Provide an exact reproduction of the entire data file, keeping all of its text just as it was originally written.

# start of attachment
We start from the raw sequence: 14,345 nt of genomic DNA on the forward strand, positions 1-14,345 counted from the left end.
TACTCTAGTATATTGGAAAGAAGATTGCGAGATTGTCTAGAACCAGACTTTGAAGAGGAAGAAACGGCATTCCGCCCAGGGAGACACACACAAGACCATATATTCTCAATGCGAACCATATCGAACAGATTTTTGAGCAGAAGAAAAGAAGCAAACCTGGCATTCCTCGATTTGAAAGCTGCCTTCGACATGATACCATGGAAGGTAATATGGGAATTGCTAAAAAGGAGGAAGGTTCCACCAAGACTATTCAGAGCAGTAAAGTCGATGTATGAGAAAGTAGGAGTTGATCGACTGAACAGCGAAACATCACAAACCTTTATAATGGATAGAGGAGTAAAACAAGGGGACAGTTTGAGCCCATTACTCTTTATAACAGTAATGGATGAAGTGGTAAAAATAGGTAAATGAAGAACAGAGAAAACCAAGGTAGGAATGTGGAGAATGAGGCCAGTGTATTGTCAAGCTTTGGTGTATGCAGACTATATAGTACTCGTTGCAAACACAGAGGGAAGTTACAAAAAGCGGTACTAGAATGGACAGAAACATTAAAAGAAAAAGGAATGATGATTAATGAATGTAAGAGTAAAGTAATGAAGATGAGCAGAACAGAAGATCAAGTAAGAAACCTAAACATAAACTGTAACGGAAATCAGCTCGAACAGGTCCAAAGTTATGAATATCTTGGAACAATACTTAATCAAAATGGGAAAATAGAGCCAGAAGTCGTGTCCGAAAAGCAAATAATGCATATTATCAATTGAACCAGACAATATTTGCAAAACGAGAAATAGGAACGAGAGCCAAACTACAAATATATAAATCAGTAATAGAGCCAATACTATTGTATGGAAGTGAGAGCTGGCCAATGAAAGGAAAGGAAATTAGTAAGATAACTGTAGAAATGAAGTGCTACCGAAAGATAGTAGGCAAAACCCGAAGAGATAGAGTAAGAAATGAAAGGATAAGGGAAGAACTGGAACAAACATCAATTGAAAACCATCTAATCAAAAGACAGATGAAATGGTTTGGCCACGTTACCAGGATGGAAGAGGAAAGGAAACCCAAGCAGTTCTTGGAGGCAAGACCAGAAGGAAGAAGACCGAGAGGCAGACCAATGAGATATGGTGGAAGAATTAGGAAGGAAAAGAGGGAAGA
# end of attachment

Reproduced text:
We start from the raw sequence: 14,345 nt of genomic DNA on the forward strand, positions 1-14,345 counted from the left end.
TACTCTAGTATATTGGAAAGAAGATTGCGAGATTGTCTAGAACCAGACTTTGAAGAGGAAGAAACGGCATTCCGCCCAGGGAGACACACACAAGACCATATATTCTCAATGCGAACCATATCGAACAGATTTTTGAGCAGAAGAAAAGAAGCAAACCTGGCATTCCTCGATTTGAAAGCTGCCTTCGACATGATACCATGGAAGGTAATATGGGAATTGCTAAAAAGGAGGAAGGTTCCACCAAGACTATTCAGAGCAGTAAAGTCGATGTATGAGAAAGTAGGAGTTGATCGACTGAACAGCGAAACATCACAAACCTTTATAATGGATAGAGGAGTAAAACAAGGGGACAGTTTGAGCCCATTACTCTTTATAACAGTAATGGATGAAGTGGTAAAAATAGGTAAATGAAGAACAGAGAAAACCAAGGTAGGAATGTGGAGAATGAGGCCAGTGTATTGTCAAGCTTTGGTGTATGCAGACTATATAGTACTCGTTGCAAACACAGAGGGAAGTTACAAAAAGCGGTACTAGAATGGACAGAAACATTAAAAGAAAAAGGAATGATGATTAATGAATGTAAGAGTAAAGTAATGAAGATGAGCAGAACAGAAGATCAAGTAAGAAACCTAAACATAAACTGTAACGGAAATCAGCTCGAACAGGTCCAAAGTTATGAATATCTTGGAACAATACTTAATCAAAATGGGAAAATAGAGCCAGAAGTCGTGTCCGAAAAGCAAATAATGCATATTATCAATTGAACCAGACAATATTTGCAAAACGAGAAATAGGAACGAGAGCCAAACTACAAATATATAAATCAGTAATAGAGCCAATACTATTGTATGGAAGTGAGAGCTGGCCAATGAAAGGAAAGGAAATTAGTAAGATAACTGTAGAAATGAAGTGCTACCGAAAGATAGTAGGCAAAACCCGAAGAGATAGAGTAAGAAATGAAAGGATAAGGGAAGAACTGGAACAAACATCAATTGAAAACCATCTAATCAAAAGACAGATGAAATGGTTTGGCCACGTTACCAGGATGGAAGAGGAAAGGAAACCCAAGCAGTTCTTGGAGGCAAGACCAGAAGGAAGAAGACCGAGAGGCAGACCAATGAGATATGGTGGAAGAATTAGGAAGGAAAAGAGGGAAGA